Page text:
3.4 A Universe of Energy and Matter
Life, like everything else in the universe, is at its most basic level an interplay of the things that we call matter and energy.
Atoms come in different types, and each type corresponds to a different chemical element. Atoms are made of particles that we call protons,
neutrons, and electrons.
Protons and neutrons are found in the tiny nucleus at the center of the atom. The rest of the atom’s volume contains electrons, which surround
The electrons in an atom form a kind of “smeared out” cloud that surrounds the nucleus and gives the atom its apparent size.
The structure of a typical atom. Notice that atoms are
extremely tiny: The atom shown in the middle is magnified
to about one billion times its actual size, and the nucleus
on the right is magnified to about 100 trillion times its
Most of an atom's size is its nucleus, because protons and neutrons are each about 2000 times as massive as an electron. The properties of an atom depend mainly on the amount of electrical charge in its nucleus; an object’s electrical charge is a mea sure of how
strongly it will interact with other charged particles.
We de fine the electrical charge of a proton as the basic unit of positive charge, which we write as +1. The electron has an electrical charge that is
precisely opposite that of a proton, so we say it has negative charge (1). Neutrons are electrically neutral, meaning that they have no charge.
Oppositely charged particles attract one another, and similarly charged particles repel one another. An atom is held together by the attraction
between the positively charged protons in the nucleus and the negatively charged electrons that surround the nucleus.*
Most of the atoms in and around you contain the same number of electrons as protons, making them electrically neutral overall. However, atoms
often lose or gain electrons, in which case they obtain a net electrical charge. We call such atoms ions.
A positive ion is an atom that has lost one or more electrons so that it has more positive than negative charge overall; a negative ion is an
atom that has gained one or more electrons, giving it a net negative charge.
Since the nucleus is buried so deeply inside an atom, interactions between atoms are almost exclusively interactions between their electrons.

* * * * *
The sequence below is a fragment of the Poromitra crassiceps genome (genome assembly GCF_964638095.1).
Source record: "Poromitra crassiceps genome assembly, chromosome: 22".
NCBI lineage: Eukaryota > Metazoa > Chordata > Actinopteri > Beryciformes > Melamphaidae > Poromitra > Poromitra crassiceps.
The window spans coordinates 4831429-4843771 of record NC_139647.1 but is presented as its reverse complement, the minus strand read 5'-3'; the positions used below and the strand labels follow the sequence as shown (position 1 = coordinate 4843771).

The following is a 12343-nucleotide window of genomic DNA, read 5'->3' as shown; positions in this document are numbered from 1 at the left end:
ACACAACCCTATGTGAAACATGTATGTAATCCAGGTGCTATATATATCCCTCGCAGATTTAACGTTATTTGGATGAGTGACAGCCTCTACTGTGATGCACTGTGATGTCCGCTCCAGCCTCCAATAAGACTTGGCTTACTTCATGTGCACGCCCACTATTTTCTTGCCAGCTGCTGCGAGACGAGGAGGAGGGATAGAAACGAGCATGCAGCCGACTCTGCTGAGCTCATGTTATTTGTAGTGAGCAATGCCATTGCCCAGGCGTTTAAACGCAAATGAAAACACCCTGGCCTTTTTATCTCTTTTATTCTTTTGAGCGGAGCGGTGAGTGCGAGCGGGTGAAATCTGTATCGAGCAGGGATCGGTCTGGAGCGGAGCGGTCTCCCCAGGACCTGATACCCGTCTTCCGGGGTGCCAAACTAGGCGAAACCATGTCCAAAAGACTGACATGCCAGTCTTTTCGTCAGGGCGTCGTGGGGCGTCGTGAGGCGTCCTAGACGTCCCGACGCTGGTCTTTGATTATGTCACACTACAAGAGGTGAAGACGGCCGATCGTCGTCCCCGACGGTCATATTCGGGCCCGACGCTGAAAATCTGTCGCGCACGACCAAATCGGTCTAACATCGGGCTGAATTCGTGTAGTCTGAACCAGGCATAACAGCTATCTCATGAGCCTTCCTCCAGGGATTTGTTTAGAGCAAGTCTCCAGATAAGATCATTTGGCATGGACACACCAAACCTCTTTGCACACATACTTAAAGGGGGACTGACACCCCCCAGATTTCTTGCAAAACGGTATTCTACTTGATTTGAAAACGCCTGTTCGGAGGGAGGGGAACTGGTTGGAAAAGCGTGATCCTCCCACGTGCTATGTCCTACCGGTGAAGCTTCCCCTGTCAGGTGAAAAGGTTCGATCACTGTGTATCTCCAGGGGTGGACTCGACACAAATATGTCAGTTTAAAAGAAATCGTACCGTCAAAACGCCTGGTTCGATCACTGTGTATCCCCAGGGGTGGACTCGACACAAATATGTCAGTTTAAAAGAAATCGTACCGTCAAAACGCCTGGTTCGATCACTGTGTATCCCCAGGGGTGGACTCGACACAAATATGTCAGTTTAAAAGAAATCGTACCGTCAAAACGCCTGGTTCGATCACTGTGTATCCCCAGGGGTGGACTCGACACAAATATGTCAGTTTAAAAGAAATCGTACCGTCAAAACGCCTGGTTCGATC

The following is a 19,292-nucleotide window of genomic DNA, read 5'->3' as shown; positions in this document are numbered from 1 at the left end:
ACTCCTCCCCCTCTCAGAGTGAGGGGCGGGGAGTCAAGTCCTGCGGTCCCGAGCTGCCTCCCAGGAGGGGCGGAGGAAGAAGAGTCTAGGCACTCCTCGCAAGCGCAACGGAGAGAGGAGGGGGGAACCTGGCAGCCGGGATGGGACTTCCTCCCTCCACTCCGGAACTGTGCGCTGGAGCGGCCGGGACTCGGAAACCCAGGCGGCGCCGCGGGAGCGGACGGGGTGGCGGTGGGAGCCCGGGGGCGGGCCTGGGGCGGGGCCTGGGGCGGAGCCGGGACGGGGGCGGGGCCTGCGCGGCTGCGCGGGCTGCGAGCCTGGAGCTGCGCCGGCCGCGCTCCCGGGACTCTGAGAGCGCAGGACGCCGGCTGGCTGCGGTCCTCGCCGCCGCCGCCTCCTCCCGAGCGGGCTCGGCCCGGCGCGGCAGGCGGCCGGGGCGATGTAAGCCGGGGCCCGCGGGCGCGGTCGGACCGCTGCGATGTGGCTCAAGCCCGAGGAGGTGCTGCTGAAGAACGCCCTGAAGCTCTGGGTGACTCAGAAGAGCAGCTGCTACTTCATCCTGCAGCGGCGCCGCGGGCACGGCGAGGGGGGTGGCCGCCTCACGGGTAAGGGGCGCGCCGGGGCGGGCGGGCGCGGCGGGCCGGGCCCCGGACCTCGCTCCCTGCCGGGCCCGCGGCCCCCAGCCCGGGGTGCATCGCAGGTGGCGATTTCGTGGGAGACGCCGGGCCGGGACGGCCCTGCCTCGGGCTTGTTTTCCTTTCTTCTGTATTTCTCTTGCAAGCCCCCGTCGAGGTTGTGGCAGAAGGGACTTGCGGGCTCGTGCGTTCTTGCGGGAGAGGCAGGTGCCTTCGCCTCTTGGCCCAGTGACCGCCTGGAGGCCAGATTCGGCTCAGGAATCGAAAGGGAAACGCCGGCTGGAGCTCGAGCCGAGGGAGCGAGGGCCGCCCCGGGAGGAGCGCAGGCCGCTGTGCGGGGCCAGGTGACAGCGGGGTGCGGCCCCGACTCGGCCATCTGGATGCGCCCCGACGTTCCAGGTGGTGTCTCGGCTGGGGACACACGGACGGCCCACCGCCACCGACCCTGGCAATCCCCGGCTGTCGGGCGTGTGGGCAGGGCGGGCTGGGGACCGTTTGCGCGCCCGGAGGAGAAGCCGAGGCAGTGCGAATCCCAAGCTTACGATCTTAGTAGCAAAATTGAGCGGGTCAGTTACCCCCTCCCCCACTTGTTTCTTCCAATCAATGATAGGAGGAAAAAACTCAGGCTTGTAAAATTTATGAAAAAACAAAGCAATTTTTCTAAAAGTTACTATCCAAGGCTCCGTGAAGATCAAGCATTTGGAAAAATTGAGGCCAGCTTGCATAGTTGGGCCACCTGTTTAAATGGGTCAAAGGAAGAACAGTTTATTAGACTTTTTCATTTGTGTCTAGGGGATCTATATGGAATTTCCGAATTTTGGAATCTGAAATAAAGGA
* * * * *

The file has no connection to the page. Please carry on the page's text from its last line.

atomic number = number of protonsatomic mass number = number of protons + neutrons
(A neutral atom has the same number of electrons as protons.)
Different isotopes of a given element contain the same number of protons, but different numbers of neutrons.
The complete set of the more than 100 known elements is listed in the periodic table of the elements
Organic molecules contain carbon (and usually also contain hydrogen).
Compounds are molecules made from atoms of two or more different elements.
Molecules consist of two or more atoms.
Chemical bond is the name we give to the interactions between electrons that hold the atoms in a molecule together.
Gas Phase = Atoms or molecules move essentially unconstrained. Liquid Phase = Atoms or molecules remain together but move relatively freely.
Solid Phase = Atoms or molecules are held tightly in place.
The melting point (0°C at sea level on Earth) is the temperature at which the water molecules finally break the solid bonds of ice. Above the
boiling point (100°C at sea level), all the bonds between adjacent molecules are broken so that the water can exist only as a gas.
The process by which molecules escape from a solid is called sublimation, and the process by which molecules escape from a liquid is called
evaporation. Higher temperatures lead to higher rates of subli mation or evaporation.
In essence, energy is what makes matter move. We can classify all these various types of energy into just three major categories.
Energy of motion, or kinetic energy: falling rocks, orbiting planets, and the molecules moving in the air around us are all examples of objects with
Energy carried by light, or radiative energy. All light carries energy, which is why light can cause changes in matter.
Potential energy is stored energy. This can be converted into kinetic or radiative energy. For example, a rock perched on a ledge has gravitational
potential energy, and gasoline's chemical potential energy can be converted into kinetic energy of the moving car.
Einstein discovered that mass itself is a form of stored energy, sometimes called mass energy, described by his formula E = MC